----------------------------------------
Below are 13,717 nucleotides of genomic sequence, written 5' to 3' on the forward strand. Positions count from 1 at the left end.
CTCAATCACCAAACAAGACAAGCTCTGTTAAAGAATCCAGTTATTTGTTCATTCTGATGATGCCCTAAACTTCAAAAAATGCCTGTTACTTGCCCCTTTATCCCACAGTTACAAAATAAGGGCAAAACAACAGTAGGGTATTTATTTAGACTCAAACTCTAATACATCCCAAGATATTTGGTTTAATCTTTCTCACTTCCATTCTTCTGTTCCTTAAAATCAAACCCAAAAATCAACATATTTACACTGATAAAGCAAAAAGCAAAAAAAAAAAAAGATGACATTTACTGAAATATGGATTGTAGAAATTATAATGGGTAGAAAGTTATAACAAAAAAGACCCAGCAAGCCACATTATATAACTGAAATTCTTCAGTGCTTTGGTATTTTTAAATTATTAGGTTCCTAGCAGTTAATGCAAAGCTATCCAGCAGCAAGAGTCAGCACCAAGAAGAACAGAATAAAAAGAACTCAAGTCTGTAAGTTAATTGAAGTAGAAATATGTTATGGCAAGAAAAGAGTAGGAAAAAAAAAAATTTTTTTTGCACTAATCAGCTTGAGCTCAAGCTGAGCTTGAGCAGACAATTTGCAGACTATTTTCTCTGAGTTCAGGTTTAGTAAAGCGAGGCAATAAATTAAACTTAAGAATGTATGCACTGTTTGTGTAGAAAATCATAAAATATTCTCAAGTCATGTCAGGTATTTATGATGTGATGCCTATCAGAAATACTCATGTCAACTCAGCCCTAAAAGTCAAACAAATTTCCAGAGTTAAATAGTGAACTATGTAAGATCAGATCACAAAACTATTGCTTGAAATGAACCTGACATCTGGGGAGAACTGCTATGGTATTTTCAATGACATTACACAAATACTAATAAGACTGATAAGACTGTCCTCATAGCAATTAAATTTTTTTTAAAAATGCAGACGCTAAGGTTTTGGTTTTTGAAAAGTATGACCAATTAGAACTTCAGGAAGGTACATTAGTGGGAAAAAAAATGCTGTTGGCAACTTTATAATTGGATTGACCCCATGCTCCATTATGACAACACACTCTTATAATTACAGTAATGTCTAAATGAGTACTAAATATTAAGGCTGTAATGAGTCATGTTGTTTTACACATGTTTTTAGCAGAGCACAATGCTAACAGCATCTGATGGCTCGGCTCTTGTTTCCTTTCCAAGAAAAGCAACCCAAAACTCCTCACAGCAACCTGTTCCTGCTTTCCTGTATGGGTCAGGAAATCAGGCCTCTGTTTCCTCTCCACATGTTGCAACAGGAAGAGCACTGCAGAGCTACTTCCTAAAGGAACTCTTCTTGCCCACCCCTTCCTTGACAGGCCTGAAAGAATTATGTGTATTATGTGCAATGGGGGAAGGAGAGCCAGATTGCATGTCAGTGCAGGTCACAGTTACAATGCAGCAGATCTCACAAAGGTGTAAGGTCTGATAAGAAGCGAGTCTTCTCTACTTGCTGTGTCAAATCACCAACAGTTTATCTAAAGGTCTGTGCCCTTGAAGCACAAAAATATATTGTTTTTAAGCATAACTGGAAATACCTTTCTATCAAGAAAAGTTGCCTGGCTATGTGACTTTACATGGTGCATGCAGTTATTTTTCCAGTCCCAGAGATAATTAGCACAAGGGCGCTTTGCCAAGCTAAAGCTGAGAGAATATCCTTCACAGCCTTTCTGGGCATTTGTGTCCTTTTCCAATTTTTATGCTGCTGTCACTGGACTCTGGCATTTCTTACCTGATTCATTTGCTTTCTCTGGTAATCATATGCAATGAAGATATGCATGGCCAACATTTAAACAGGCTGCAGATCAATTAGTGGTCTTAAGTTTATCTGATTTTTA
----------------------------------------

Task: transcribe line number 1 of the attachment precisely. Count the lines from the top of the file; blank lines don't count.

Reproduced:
Below are 13,717 nucleotides of genomic sequence, written 5' to 3' on the forward strand. Positions count from 1 at the left end.